O’Reilly is the author of five books, two of which reached No. 1 on The New York Times bestsellers list. He is the host of the nationally syndicated radio show The Radio Factor. He and his wife are the parents of a five-year old daughter and one-year old son.
Fox’s Harassment Prevention Policy and Complaint Procedures
Fox is an equal employment opportunity (“EEO”) employer that is committed to ensuring that its workplace environs are free of all forms of discrimination and harassment. In relevant part, its harassment prevention policy and procedures provide as follows:
It is the policy of Fox News Channel to provide a non-discriminatory work environment free of intimidation and sexual harassment. All employees are expected to cooperate in maintaining this work environment.
Any form of sexual harassment, whether verbal or physical, will not be tolerated by the Company at any level. Sexual harassment includes repeated unwelcome sexual advances, any requests for sexual favors or other verbal or physical conduct of a sexual nature when (1) submission to such conduct is made either explicitly or implicitly a term or condition of an individual’s employment; (2) submission to or rejection of such conduct by an individual is used as the basis of employment decisions affecting such individual; or (3) such conduct has the purpose or effect of substantially interfering with an affected person’s work performance or creating an intimidating, hostile or offensive work environment.
It is the Company’s policy to thoroughly investigate and remedy any incidents of harassment. In order to accomplish this, however, an occasion of harassment must be brought to the attention of management. Accordingly, employees who feel aggrieved because of harassment have an obligation to communicate their problems immediately. If you feel you have been harassed, you should immediately notify any member of management with whom you feel comfortable discussing the situation or a representative of the Human Resources Department. All complaints will be investigated expeditiously. There will be no retaliation against a person who files a complaint or participates in any way in the investigation of a complaint.
Any employee who after an investigation has been found to have sexually harassed another employee will be subject to appropriate sanctions, which depending on the circumstances, may include being terminated from employment. [Exhibit A]
In addition, on or about September 8, 2004, before Morelli and Mackris threatened to file their lawsuit, Mackris and other Fox employees received the reissued News Corp’s policy entitled “Unlawful Harassment,” which states as follows and is equally applicable to them as Fox’s policy:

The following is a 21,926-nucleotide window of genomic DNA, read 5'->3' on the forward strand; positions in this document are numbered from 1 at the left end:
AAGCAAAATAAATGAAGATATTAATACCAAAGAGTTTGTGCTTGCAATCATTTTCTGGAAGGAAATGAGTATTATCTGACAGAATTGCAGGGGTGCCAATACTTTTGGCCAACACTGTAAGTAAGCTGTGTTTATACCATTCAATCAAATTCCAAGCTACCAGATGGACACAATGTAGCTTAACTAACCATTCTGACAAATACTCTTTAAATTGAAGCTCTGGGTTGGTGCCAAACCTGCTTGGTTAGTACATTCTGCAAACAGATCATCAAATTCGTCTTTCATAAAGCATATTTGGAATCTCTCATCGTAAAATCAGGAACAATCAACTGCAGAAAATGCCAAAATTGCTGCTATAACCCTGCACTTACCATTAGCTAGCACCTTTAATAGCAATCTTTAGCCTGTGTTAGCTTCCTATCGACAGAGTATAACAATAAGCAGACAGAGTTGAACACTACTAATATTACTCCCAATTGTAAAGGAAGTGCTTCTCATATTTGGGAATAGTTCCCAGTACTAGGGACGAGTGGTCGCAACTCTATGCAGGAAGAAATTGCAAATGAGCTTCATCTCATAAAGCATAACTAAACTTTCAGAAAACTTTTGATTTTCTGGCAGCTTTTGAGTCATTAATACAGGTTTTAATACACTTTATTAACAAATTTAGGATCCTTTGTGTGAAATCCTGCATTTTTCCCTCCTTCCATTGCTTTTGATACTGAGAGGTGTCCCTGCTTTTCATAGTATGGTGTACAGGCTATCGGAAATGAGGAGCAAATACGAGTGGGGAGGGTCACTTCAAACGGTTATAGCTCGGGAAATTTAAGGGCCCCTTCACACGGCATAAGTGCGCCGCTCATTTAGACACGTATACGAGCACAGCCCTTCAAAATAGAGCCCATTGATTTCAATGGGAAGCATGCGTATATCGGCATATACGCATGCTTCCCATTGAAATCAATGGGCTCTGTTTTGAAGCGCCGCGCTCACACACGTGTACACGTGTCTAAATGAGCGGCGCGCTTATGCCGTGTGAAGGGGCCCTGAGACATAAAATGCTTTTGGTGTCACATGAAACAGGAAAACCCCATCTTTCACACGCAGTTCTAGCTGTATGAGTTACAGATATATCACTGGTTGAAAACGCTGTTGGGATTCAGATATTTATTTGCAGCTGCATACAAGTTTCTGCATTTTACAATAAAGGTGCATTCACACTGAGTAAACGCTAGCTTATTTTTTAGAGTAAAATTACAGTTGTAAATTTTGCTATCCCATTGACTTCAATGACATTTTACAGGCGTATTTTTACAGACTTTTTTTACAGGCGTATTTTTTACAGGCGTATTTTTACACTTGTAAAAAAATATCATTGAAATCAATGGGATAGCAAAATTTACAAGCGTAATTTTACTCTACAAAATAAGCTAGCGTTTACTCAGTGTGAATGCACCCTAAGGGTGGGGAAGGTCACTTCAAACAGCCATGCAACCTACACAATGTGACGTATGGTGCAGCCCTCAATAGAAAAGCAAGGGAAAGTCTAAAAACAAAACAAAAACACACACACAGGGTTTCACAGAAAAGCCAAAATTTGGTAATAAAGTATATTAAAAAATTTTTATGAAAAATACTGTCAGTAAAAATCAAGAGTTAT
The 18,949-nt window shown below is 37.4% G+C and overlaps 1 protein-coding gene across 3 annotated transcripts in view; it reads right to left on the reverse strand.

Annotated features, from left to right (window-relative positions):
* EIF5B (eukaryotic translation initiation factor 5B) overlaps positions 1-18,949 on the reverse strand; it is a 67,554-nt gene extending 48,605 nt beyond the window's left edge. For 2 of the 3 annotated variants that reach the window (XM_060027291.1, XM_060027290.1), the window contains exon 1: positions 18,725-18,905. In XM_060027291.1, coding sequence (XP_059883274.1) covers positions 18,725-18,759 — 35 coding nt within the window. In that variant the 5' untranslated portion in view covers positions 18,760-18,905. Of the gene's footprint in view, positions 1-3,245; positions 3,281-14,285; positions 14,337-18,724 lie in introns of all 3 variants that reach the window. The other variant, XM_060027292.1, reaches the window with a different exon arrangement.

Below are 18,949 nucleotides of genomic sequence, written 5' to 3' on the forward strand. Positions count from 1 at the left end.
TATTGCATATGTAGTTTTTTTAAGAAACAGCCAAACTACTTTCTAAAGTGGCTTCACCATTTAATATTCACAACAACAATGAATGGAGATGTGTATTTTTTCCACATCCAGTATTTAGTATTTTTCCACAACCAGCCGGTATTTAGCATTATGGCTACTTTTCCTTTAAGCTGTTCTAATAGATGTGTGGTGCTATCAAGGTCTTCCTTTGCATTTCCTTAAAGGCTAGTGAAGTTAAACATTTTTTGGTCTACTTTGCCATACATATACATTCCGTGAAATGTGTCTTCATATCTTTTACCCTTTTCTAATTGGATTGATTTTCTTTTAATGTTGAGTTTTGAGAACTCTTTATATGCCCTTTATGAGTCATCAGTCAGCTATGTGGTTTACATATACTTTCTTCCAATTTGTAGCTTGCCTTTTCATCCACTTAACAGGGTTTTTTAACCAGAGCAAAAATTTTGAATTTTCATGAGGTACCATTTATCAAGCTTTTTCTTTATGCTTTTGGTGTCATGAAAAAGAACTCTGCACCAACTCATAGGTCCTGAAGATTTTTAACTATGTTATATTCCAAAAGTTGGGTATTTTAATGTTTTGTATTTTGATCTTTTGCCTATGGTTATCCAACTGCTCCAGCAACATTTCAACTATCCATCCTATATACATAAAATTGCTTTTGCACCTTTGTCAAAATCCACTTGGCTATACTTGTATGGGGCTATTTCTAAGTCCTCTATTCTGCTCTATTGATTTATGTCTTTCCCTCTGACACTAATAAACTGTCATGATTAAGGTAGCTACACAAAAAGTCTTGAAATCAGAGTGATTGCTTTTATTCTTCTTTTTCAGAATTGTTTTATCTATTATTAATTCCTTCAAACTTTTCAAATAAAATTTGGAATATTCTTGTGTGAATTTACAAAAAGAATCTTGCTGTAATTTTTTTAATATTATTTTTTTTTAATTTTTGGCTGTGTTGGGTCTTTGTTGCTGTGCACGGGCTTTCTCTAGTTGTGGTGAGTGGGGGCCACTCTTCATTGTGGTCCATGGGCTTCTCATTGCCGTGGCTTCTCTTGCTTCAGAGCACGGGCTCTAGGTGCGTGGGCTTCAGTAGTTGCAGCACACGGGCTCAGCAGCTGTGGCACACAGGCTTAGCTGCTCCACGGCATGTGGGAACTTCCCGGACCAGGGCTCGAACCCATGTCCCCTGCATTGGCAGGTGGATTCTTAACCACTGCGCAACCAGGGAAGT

Any form of unlawful harassment, whether verbal or physical, will not be tolerated by the Company at any level. …
The Company does not wish to interfere with the personal lives of its staff. However, conduct of sexual nature directed toward Company employees that is not welcome and creates a hostile or abusive work environment can be unlawful sexual harassment whether committed by supervisory or non-supervisory personnel.
The Company policy also applies to sexually improper conduct toward the Company’s staff by clients, customers or other non-employees. If an employee informs the Company that he or she has been subject to sexual or other harassment in the workplace by a non-employee, that individual will be informed of the Company’s policy and appropriate corrective action and preventative steps will be taken. [Exhibit B]
News Corp’s anti-harassment policy requires any employee who believes that she has been harassed to report the incident as soon as possible. In this regard, the complaint procedure entitled, “Handling Complaints,” provides as follows:
[E]mployees who believe they have been subjected to unlawful workplace harassment or discrimination of any kind, should report the matter as soon as possible to the Company. Accordingly, employees who feel aggrieved because of harassment or discrimination have an obligation to immediately notify the Head of the Human Resources Department, or any member of management with whom they feel comfortable discussing the situation.
The Company understands that complaints of harassment and discrimination can be extremely sensitive and, as far as practicable, will keep such complaints and all communications concerning them in strict confidence. Complaints may also be made to the Alertline and Alertline Website, as described in Section VIII. …
To make the policy effective, each employee is expected and, indeed obligated, to cooperate fully with the Company in any such investigation. … The Company will investigate all complaints of harassment promptly, fairly, thoroughly and as confidentially as practicable. If the Company determines that harassment has occurred, appropriate corrective action will be taken as warranted by the circumstances. [Exhibit B]
Despite these written policies and procedures, her now claimed severity of the alleged incidents, and the various avenues in place for Mackris to make a complaint – including to any member of management with whom she feels comfortable discussing the situation – Mackris never complained to anyone in authority at Fox about any of the scurrilous allegations she now makes.
Defendants’ Letter and Draft Complaint